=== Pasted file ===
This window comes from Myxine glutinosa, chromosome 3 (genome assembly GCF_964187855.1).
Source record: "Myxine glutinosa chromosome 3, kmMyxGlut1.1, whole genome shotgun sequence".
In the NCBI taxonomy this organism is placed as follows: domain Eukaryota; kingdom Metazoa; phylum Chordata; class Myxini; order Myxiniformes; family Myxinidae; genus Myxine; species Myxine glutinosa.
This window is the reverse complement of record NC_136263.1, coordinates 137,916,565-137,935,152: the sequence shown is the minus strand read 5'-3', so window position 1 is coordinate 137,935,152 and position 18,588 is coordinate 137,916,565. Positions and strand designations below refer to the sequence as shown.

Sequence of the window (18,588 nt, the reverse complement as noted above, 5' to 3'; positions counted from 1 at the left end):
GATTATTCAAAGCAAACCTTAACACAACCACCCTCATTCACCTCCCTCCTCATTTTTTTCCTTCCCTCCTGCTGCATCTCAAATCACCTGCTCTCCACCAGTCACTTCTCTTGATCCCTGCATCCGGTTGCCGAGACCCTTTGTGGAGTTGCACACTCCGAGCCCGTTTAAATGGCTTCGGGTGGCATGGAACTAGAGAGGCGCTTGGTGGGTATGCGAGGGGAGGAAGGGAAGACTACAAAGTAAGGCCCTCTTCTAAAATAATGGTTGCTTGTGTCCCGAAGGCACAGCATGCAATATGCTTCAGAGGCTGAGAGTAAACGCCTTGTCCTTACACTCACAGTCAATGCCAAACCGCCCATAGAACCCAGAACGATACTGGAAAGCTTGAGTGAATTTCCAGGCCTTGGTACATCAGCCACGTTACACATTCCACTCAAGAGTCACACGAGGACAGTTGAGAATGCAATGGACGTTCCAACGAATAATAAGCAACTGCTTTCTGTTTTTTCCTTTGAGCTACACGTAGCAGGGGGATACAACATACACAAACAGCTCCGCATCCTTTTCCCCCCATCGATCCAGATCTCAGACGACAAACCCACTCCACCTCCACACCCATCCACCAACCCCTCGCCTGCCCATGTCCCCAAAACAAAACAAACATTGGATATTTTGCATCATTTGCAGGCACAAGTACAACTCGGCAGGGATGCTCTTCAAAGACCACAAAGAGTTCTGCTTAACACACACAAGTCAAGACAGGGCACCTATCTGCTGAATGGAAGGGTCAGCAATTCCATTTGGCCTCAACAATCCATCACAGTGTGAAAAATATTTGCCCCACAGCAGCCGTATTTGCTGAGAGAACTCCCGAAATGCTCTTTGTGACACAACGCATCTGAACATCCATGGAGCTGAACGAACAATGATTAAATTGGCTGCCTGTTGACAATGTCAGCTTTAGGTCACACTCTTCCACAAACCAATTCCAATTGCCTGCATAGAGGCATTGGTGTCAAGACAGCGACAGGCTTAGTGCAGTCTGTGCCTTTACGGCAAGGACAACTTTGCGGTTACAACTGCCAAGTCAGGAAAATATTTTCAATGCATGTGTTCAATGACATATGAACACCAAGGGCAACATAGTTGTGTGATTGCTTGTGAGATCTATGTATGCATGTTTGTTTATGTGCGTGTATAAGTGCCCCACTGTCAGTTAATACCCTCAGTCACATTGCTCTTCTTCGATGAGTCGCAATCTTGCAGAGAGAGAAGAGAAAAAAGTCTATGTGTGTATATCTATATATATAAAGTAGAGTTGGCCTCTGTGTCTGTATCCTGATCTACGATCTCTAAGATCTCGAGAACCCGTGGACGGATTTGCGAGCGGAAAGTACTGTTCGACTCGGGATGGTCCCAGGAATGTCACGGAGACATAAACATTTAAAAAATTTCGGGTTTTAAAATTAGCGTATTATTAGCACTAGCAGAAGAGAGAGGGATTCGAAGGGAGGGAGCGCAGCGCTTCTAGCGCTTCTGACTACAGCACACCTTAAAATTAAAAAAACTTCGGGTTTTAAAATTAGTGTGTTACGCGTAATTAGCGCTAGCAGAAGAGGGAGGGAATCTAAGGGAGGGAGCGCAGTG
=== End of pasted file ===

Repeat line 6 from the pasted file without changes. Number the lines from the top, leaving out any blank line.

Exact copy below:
GATTATTCAAAGCAAACCTTAACACAACCACCCTCATTCACCTCCCTCCTCATTTTTTTCCTTCCCTCCTGCTGCATCTCAAATCACCTGCTCTCCACCAGTCACTTCTCTTGATCCCTGCATCCGGTTGCCGAGACCCTTTGTGGAGTTGCACACTCCGAGCCCGTTTAAATGGCTTCGGGTGGCATGGAACTAGAGAGGCGCTTGGTGGGTATGCGAGGGGAGGAAGGGAAGACTACAAAGTAAGGCCCTCTTCTAAAATAATGGTTGCTTGTGTCCCGAAGGCACAGCATGCAATATGCTTCAGAGGCTGAGAGTAAACGCCTTGTCCTTACACTCACAGTCAATGCCAAACCGCCCATAGAACCCAGAACGATACTGGAAAGCTTGAGTGAATTTCCAGGCCTTGGTACATCAGCCACGTTACACATTCCACTCAAGAGTCACACGAGGACAGTTGAGAATGCAATGGACGTTCCAACGAATAATAAGCAACTGCTTTCTGTTTTTTCCTTTGAGCTACACGTAGCAGGGGGATACAACATACACAAACAGCTCCGCATCCTTTTCCCCCCATCGATCCAGATCTCAGACGACAAACCCACTCCACCTCCACACCCATCCACCAACCCCTCGCCTGCCCATGTCCCCAAAACAAAACAAACATTGGATATTTTGCATCATTTGCAGGCACAAGTACAACTCGGCAGGGATGCTCTTCAAAGACCACAAAGAGTTCTGCTTAACACACACAAGTCAAGACAGGGCACCTATCTGCTGAATGGAAGGGTCAGCAATTCCATTTGGCCTCAACAATCCATCACAGTGTGAAAAATATTTGCCCCACAGCAGCCGTATTTGCTGAGAGAACTCCCGAAATGCTCTTTGTGACACAACGCATCTGAACATCCATGGAGCTGAACGAACAATGATTAAATTGGCTGCCTGTTGACAATGTCAGCTTTAGGTCACACTCTTCCACAAACCAATTCCAATTGCCTGCATAGAGGCATTGGTGTCAAGACAGCGACAGGCTTAGTGCAGTCTGTGCCTTTACGGCAAGGACAACTTTGCGGTTACAACTGCCAAGTCAGGAAAATATTTTCAATGCATGTGTTCAATGACATATGAACACCAAGGGCAACATAGTTGTGTGATTGCTTGTGAGATCTATGTATGCATGTTTGTTTATGTGCGTGTATAAGTGCCCCACTGTCAGTTAATACCCTCAGTCACATTGCTCTTCTTCGATGAGTCGCAATCTTGCAGAGAGAGAAGAGAAAAAAGTCTATGTGTGTATATCTATATATATAAAGTAGAGTTGGCCTCTGTGTCTGTATCCTGATCTACGATCTCTAAGATCTCGAGAACCCGTGGACGGATTTGCGAGCGGAAAGTACTGTTCGACTCGGGATGGTCCCAGGAATGTCACGGAGACATAAACATTTAAAAAATTTCGGGTTTTAAAATTAGCGTATTATTAGCACTAGCAGAAGAGAGAGGGATTCGAAGGGAGGGAGCGCAGCGCTTCTAGCGCTTCTGACTACAGCACACCTTAAAATTAAAAAAACTTCGGGTTTTAAAATTAGTGTGTTACGCGTAATTAGCGCTAGCAGAAGAGGGAGGGAATCTAAGGGAGGGAGCGCAGTG